“Kong” is perhaps not a great movie but its technical achievements were groundbreaking and still look mighty impressive. It’s still the greatest stop-motion movie ever made. For those of you who don’t understand the term it refers to taking jointed, scale model models (the Kong puppet was about 18 inches in height), placing them in scale model sets (and/or melding them with live action footage) and animating them by moving the models slightly and shooting a single frame of film – and then moving them a bit again and exposing another frame. Lather, rinse, repeat. Tedious, time consuming work that can give the illusion of life. Just how successful an illusion depends on the skill of the animator and few can rival the great Willis O’Brien. Admittedly he did not personally do all the animating but even his assistants, when working for others or on their own, didn’t accomplish the sense of life achieved here. You believe Kong and the various dinosaurs are living creatures.
And supporting the astonishing technical work is Max Steiner’s magnificent score – rivaled only by his “She” and one of the earliest full scores for a talkie (producers initially scorned them because they fear audiences would wonder where the music was coming from). Thundering and Stravinskiesque it caused Oscar Levant to claim the film was a Steiner concert… with pictures.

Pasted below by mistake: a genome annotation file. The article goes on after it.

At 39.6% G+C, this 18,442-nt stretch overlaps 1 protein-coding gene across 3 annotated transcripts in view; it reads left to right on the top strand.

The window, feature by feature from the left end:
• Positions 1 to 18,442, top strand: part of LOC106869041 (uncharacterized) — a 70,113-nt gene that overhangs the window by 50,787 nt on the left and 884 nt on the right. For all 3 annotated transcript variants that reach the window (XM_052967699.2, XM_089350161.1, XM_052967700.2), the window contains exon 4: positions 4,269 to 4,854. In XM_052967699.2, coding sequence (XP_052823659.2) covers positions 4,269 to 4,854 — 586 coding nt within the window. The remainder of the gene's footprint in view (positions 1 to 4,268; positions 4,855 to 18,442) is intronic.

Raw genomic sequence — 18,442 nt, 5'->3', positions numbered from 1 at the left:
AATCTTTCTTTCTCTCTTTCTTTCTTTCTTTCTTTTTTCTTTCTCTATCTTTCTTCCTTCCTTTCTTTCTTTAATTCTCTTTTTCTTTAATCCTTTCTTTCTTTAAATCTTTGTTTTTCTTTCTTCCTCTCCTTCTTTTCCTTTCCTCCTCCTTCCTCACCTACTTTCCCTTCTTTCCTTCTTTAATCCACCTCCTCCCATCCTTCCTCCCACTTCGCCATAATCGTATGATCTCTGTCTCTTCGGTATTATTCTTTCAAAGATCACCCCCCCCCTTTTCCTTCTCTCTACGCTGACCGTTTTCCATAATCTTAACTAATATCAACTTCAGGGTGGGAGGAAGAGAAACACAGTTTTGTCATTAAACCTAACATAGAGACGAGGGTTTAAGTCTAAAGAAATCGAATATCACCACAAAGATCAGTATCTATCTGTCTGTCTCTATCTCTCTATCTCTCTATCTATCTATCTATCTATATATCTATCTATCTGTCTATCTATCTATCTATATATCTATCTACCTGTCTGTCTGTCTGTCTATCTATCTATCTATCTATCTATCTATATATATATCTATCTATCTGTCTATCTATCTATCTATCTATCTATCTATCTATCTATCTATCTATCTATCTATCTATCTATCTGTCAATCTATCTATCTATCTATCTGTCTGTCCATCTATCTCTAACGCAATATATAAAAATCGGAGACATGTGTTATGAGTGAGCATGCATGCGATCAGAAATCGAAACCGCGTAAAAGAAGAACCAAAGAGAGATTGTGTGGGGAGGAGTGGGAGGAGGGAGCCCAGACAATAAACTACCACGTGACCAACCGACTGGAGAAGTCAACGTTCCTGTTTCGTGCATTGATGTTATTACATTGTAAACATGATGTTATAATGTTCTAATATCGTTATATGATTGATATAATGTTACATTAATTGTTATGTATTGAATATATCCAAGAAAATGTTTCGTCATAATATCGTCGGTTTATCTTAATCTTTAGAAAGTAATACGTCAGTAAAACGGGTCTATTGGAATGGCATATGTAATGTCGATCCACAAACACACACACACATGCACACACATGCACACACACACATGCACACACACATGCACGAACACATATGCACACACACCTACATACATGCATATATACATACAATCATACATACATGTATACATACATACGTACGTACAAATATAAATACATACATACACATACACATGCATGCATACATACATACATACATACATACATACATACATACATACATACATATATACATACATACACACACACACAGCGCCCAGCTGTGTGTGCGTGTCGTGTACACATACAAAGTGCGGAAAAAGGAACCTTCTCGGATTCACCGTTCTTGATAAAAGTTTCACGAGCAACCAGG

The cast is B-list – though Fay Wray was having a good run at the time; “Kong” was one of 11 films she made in 1933. Robert Armstrong was more often a supporting player and often a villainous one (his Carl Denham is no choirboy) and Bruce Cabot – whose heavy drinking would scuttle his career – was making his film debut. The script by Ruth Rose is admirable for its economy in setting things up without lengthy exposition. The first line has a character inquire “Is this the moving picture ship?” and within a few more lines we find out that it contains the filmmaker known for walking up to a lion and telling it to smile pretty for the camera. Denham’s occupation and character are fully sketched out in a brief exchange. The writing may seem bare bones but achieving such simplicity is no easy task.
You’ve probably seen “King Kong”, possibly multiple times. But you haven’t really seen it until you’ve seen it on the big screen where its spectacle can be properly appreciated. Don’t pass up the opportunity.